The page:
John, don't understand.  How did you lead me down the wrong path?  In fact, I just ordered one of the 21mm adapters from Agena.  They only had one.  So now I'm looking for another.  I think two of those is what I need.  If not, I'll keep experimenting.

 

Really appreciate your help and suggestions!

 

John

I think he meant you don't need the M48 to M42 adapter.  The Celestron DSLR T-Adapter, part #93646 has a T2 thread (M42) and the ASI should have a M42 thread (all 3 of mine do).   So you just need the 2 x 21 mm and maybe a spacer.

 

John



#19 Endymion

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Posted 13 July 2018 - 07:11 PM

Shows in stock here:  https://telescopes.n...1mm-length.html



#20 John Verderame

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Posted 13 July 2018 - 07:13 PM

I think he meant you don't need the M48 to M42 adapter.  The Celestron DSLR T-Adapter, part #93646 has a T2 thread (M42) and the ASI should have a M42 thread (all 3 of mine do).   So you just need the 2 x 21 mm and maybe a spacer.

 

John

Yes, they do have that standard thread.  Had already checked that out.  Thanks for the clarification, assuming that's what John meant.  I got the last 21mm Agena had, apparently, and some other suppliers I usually use are out of stock, so I put up a want ad on CN for the other.



#21 John Verderame

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Posted 13 July 2018 - 07:18 PM

Thanks.  Did see that one, but with almost $10.00 shipping being the cheapest for a tiny metal ring, if I'm not mistaken, I'd rather not!  Agena had same price, free shipping.  And I had to get some other items, so was hoping to throw the second one in.  Was told they may not have them in stock again for a few weeks.



#22 jpbutler

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Posted 13 July 2018 - 07:20 PM

I think he meant you don't need the M48 to M42 adapter.  The Celestron DSLR T-Adapter, part #93646 has a T2 thread (M42) and the ASI should have a M42 thread (all 3 of mine do).   So you just need the 2 x 21 mm and maybe a spacer.

 

John

Yes that is what I meant.

 

John


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#23 John Verderame

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Posted 13 July 2018 - 07:26 PM

I've forwarded this thread to my friend, who's also a CNer, and I'm sure he too will appreciate the information you guys have provided, so thanks yet again.



#24 Endymion

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Posted 13 July 2018 - 07:44 PM

I see what he meant.   If you want planetary and not DSOs, the DSLR T-adapter and the 2x21mm extension are not what you need.  They are designed for DSO imaging.   For planetary, you will need a Barlow (2.5x should be fine with your pixel size on the ASI).  Then you hook things up so:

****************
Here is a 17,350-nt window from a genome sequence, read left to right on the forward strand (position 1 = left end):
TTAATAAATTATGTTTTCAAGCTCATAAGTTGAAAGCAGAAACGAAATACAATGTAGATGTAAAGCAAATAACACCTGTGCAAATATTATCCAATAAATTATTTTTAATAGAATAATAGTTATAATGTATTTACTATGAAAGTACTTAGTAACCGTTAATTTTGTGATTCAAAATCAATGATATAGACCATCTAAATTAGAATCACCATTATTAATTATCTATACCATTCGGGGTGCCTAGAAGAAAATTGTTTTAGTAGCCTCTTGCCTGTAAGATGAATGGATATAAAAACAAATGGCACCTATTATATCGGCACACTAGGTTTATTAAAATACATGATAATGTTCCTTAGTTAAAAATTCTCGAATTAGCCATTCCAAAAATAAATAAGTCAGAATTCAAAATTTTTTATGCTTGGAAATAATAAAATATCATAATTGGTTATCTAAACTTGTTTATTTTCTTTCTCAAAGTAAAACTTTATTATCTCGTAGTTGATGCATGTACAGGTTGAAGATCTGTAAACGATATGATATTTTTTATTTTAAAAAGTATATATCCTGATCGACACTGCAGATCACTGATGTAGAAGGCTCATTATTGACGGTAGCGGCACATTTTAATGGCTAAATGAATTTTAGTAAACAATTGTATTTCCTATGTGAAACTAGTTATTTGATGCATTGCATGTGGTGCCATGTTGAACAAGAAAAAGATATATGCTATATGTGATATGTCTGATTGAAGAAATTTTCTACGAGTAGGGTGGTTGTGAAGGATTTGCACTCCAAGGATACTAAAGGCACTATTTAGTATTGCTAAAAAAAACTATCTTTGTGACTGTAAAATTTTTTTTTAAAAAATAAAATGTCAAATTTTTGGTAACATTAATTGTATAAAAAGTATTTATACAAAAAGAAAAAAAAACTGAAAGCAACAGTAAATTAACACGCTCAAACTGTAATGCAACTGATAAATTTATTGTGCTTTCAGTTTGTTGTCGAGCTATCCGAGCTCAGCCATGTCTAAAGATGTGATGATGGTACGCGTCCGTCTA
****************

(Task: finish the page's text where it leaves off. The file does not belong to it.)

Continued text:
C11EdgeHD -> Star Diagonal -> Barlow -> Barlow 1.25" adapter, ZWO 1.25 to T2 adapter, ZWO ASI 290.

 

You will get images with the DSO setup on planetary but you will be disappointed with the resolution without the Barlow.

 

 

Here's what it looks like together and then broken into pieces:

 

IMG 7307
 
IMG 7309

 

Note that the star diagonal is there because it gets you close to the correct focus point but it isn't critical as it would be for large sensor DSO work.  

 

 

John


Edited by Endymion, 13 July 2018 - 08:07 PM.


#25 John Verderame

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Posted 13 July 2018 - 09:26 PM

John, that seems a bit complicated. I have been using my GSO Crayford focuser, a Barlow, and then the camera, so probably pretty close to what you're recommending there, but I'm wondering what you use to attach that diagonal to the scope and if that increases the length of the light path even more.  Also, I'd rather not use a diagonal if possible, so as to not introduce more glass and more possibility of error into the light path.  Just being picky, I know.  I'm sure your setup works fine.

 

However, I just took another look at p. 15 of the White Paper, and it was like a light went on.  Kind of a, "Why didn't I see this before" epiphany.

 

The Edge 800 uses a "small T-adapter."  For some reason, with the 925 and above, it is not clear that that is the SAME "small T-adapter" that you need to use for CCD cameras, but it suddenly hit me: Wait, that looks like the exact same adapter that's used on the 800.

 

Now, if you look up that part, here for example https://agenaastro.c...cope-93644.html  you will see that it specifies the Edge 800 ONLY, and nothing about the larger Edge SCTs.  In fact the Celestron site itself does no such thing.  Hence, the confusion.  Was there a similar, but somehow different, part for the Edge 1100?  That's what the uncertainty was.

 

Well...  Apparently not.  The images on p. 15 of the WP for the 800 adapter and the CCD adapter for the 925, 1100, and 1400 are the SAME.  Apparently "small T-adapter" for the 800 is the same as "small T-adapter" for the other sizes.  Why that's not made clear, I don't quite understand.  Now there's the question of the T-to-1.25" adapter, but I believe that one will be easier to figure out.

 

I think we've got it finally.